'Green shoots': early signs of recovery in housing market but risks remain
Sydney’s housing market is showing early signs of recovery but not every city region will escape a fall in prices and some will emerge from the COVID-19 crisis faster, economists warned.
Green shoots are beginning to emerge in parts of Sydney’s property market, suggesting doomsday predictions of a housing crash may have jumped the gun. Real estate experts said the same patterns that preceded prior housing market recoveries have been reoccurring over recent weeks. This included a rise in auction clearance rates, increased sales in the premium end of the market and a higher rate of sales inquiry.
The early signs of recovery pointed to a buffer for prices that would insulate the market from a collapse, although a return to pre-COVID-19 conditions could take years.
It comes as economists savaged recent predictions of a more than 30 per cent crash in values as “unrealistic” and failing to account for a major drop in listings, which has limited buyers’ bargaining power.
Real Estate Institute of Australia president Adrian Kelly said forecasts of a crash were “fanciful”. “We have a situation where listings are decreasing yet the inquiry level from prospective buyers is increasing … I do not believe that this points to a catastrophic outlook for house prices,” he said.
Realestate.com.au chief economist Nerida Conisbee said a continued market recovery will be long and slow and would not be felt equally across the city. This was repeating a pattern from prior recovery phases where conditions improved in key eastern markets before spreading west, resulting in price falls in some areas and rises in others.“Western Sydney areas still have a lot of housing supply so will take longer to pick up,” Ms Conisbee said.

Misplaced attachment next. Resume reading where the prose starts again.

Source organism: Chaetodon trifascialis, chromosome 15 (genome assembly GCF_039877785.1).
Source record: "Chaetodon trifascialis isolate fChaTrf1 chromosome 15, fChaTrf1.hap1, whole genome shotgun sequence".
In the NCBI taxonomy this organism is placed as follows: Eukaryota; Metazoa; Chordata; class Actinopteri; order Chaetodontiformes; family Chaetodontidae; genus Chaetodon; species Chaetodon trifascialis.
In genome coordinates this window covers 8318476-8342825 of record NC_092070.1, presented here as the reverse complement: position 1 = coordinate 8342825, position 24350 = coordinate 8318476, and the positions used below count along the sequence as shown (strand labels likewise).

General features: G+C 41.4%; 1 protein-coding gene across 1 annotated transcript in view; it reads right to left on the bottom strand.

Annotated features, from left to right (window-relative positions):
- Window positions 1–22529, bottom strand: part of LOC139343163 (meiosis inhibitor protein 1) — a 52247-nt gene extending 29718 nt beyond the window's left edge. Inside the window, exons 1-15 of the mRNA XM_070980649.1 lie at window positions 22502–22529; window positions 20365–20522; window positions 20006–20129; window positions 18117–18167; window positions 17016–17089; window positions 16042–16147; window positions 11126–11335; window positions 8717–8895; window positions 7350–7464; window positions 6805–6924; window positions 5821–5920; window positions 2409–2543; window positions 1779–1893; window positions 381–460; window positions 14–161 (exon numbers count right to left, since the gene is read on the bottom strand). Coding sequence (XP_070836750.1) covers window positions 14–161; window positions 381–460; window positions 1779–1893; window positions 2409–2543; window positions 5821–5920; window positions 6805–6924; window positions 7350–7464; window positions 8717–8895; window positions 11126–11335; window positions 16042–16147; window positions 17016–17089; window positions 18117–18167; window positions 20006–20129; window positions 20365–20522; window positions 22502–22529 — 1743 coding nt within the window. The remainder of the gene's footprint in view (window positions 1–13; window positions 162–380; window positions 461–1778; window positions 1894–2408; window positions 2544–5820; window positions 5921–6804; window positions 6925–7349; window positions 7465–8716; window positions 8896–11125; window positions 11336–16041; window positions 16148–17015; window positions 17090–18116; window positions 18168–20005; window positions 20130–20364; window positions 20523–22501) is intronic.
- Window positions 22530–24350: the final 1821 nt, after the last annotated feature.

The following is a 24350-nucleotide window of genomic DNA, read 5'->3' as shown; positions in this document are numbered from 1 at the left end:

Recent trends - including auction clearance rates of 66 per cent over the past two weeks, up from about 40 per cent in April - suggested a wipeout in values across the entire market was unlikely, Ms Conisbee said.“Buyer activity has been pushing up since April and search and inquiry levels are recovering,” she said.“Atrocious unemployment figures will slow the recovery down so things won’t be going back to normal quickly but a wholesale collapse is not happening.”
House hunters Tania Tan and Robert Hosker have been looking for a new home after listing their Neutral Bay house on Bent St for sale and said buyer competition was stronger than they expected.“There aren’t many properties for sale and we’ve seen lots of people at open homes,” Ms Tan said. “It seems COVID hasn’t affected (the income) of a lot of the people planning to buy.”
McGrath-Lower north shore agent Claudia Portale said upsizing families were the most active buyers in the market.“Families are looking hoping they can get better value but that’s creating competition for listings,” she said.“It’s not the same competition as last year so don’t need to pay a premium but they’re not getting bargains either.”Among recent predictions was a “worst-case scenario” presented by Commonwealth Bank where unemployment stayed close to 9 per cent until 2022, causing home values to drop by a third over the next three years. The bank said an 11 per cent fall was more likely.US financial commentator Harry Dent predicted a 30-50 per cent drop in values in Sydney and Melbourne. He made similar predictions in 2011 and 2014.
Sydney’s median home price has yet to fall since the country went into lockdown in late March, with prices inching up in March and April, according to CoreLogic.